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Bachmann's in a tailspin, but the GOP race is volatile

WASHINGTON — Michele Bachmann's presidential hopes have lately taken a nosedive.

The Minnesota congresswoman finished dead last Saturday in the Florida Republican straw poll — six weeks after leading the field in Iowa's straw poll. And even when Bachmann does score some points, she sometimes has a tendency to overreach.

She attacked Texas Gov. Rick Perry for his decision to require young girls to take an anti-sexually transmitted disease vaccine, but she was roundly criticized when she later suggested that the vaccine contributed to mental retardation, for which there is no evidence.

Her poll numbers remain in single digits, and her former campaign manager has been lobbing critiques of her stumbling performance from the sidelines.

Despite all that, the Republican presidential race remains in flux, and the results of Florida's straw poll could serve as a check on viewing anything or anyone in the race as a sure thing.

It was not just that businessman Herman Cain, who gets about 5.5 percent support in recent national polls — 2 points below Bachmann — won the Florida GOP exercise. It was that he drew more votes than Perry, the front-runner, and former Massachusetts Gov. Mitt Romney, whom Perry displaced, combined.

"It shows how closely people are paying attention, and how little they are listening to the media's opinion, which I think is a very powerful shift," said Mark Meckler, co-founder of the Tea Party Patriots, one of the larger organizations in the movement. "It should have been won by Romney or Perry. To see Cain win it, and decisively, was an extraordinary turn of events."

Indeed, former Pennsylvania Sen. Rick Santorum, one of the Republican hopefuls, told an Iowa gun show audience on Sunday: "People are tired being told that these are the only two candidates (Perry and Romney) that you get to choose from."

Given the state of play, is Bachmann's political descent an irreversible free fall from the high of her Iowa straw poll victory last month?

Or, with the first real votes to be cast in just over four months, is it more a statement about the persistent fluidity of — and possibly dissatisfaction with — the Republican presidential field?

"For these candidates, the support is a mile wide and an inch thick," said Republican strategist Greg Mueller. "Romney voters might be Romney voters today, but might be Perry voters tomorrow. Perry voters might be Perry voters today and Bachmann voters tomorrow."

That's Bachmann's hope. A tea party favorite, Bachmann needs to win the Iowa caucuses early next year, or come close, to remain in the race. Even with forays to Florida and other key early states, Iowa is where her campaign intends to focus.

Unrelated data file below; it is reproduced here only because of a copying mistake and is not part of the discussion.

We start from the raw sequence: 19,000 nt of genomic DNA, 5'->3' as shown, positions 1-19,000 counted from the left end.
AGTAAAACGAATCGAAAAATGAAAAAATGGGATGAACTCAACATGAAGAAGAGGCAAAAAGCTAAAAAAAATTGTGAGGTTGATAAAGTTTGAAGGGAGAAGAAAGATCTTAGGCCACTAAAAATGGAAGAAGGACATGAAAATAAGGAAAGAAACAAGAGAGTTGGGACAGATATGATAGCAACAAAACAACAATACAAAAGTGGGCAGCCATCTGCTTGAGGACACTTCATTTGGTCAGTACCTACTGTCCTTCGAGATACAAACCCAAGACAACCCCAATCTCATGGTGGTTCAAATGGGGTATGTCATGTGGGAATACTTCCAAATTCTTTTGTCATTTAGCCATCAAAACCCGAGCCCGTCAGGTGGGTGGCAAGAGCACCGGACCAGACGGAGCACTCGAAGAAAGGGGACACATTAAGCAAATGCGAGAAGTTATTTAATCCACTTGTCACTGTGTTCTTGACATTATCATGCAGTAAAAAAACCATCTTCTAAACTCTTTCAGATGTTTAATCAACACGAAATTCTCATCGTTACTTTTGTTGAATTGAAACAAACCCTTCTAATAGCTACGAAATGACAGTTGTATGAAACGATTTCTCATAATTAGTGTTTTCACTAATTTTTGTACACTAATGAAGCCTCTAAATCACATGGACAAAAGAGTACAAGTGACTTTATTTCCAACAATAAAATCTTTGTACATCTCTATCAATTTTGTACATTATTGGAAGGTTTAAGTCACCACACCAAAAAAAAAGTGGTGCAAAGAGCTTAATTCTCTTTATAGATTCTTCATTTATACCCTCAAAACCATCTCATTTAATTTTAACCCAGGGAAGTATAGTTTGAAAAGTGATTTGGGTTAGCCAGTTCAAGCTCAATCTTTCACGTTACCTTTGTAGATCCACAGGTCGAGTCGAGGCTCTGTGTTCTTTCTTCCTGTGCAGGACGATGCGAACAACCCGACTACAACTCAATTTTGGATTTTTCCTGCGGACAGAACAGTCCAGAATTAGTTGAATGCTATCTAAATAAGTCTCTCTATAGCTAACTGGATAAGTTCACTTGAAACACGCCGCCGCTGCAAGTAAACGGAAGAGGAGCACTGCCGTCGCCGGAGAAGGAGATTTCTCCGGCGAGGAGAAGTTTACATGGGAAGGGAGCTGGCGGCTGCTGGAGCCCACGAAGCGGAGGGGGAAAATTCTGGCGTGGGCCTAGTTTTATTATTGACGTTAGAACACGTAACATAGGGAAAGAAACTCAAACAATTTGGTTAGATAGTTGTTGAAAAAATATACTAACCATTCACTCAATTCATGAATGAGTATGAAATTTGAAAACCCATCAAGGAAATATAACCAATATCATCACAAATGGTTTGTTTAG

"In Iowa, it's a situation where you just meet with people and answer their questions," said Trudy Caviness, the longtime chairman of the Wapello County Republican Party in southeastern Iowa. "She needs to get out and see the people and answer their questions."

The state's faith-based conservative Republican electorate plays to her strength.

But it's fertile ground for Perry's evangelical politics as well. Preceded by a media-fueled will-he-or-won't-he campaign, Perry announced his candidacy the same weekend that Bachmann won the Iowa straw poll, stepping all over her moment.

It's been an up-and-down path for her ever since.

"I love her," said Meg Shannon, a retired lawyer and tea party supporter from Palm Beach Gardens, Fla. "She rocks the base. But she's going to be viewed as a little too conservative. She frightens a lot of people."

Bachmann's campaign could use a jolt — and money. In her race for re-election to the House last year, she raised $13.5 million, more than any other member. Her presidential campaign took in $4 million last quarter.

But there is speculation that her third-quarter haul could disappoint, with Perry and Romney far surpassing her total.

"She has to some extent gotten lost in the Romney-Perry matchup," Meckler said. "But she clearly has a record to attract to tea partiers and conservative supporters. It doesn't mean she is ultimately the person tea partiers will support for president."

In Florida last week, Bachmann received a standing ovation at the Faith and Freedom Coalition gathering. Her message always includes a full-throated roar for conservatives to stand their ground on cutting spending and taxes, repealing the health care law and opposing President Barack Obama.

"Conservatives don't have to settle," Bachmann said. "We don't have to go to the back of the bus."

But her mistakes, like her comments about the Perry mandate on the human papillomavirus vaccine, have hurt her with some potential voters.

"You've got to be so careful," said Caviness, the Iowa GOP party official. "You've got to realize that anything you say could be put up in a billboard. Maybe that's more disciplined than what she, at this point, is trained to be."


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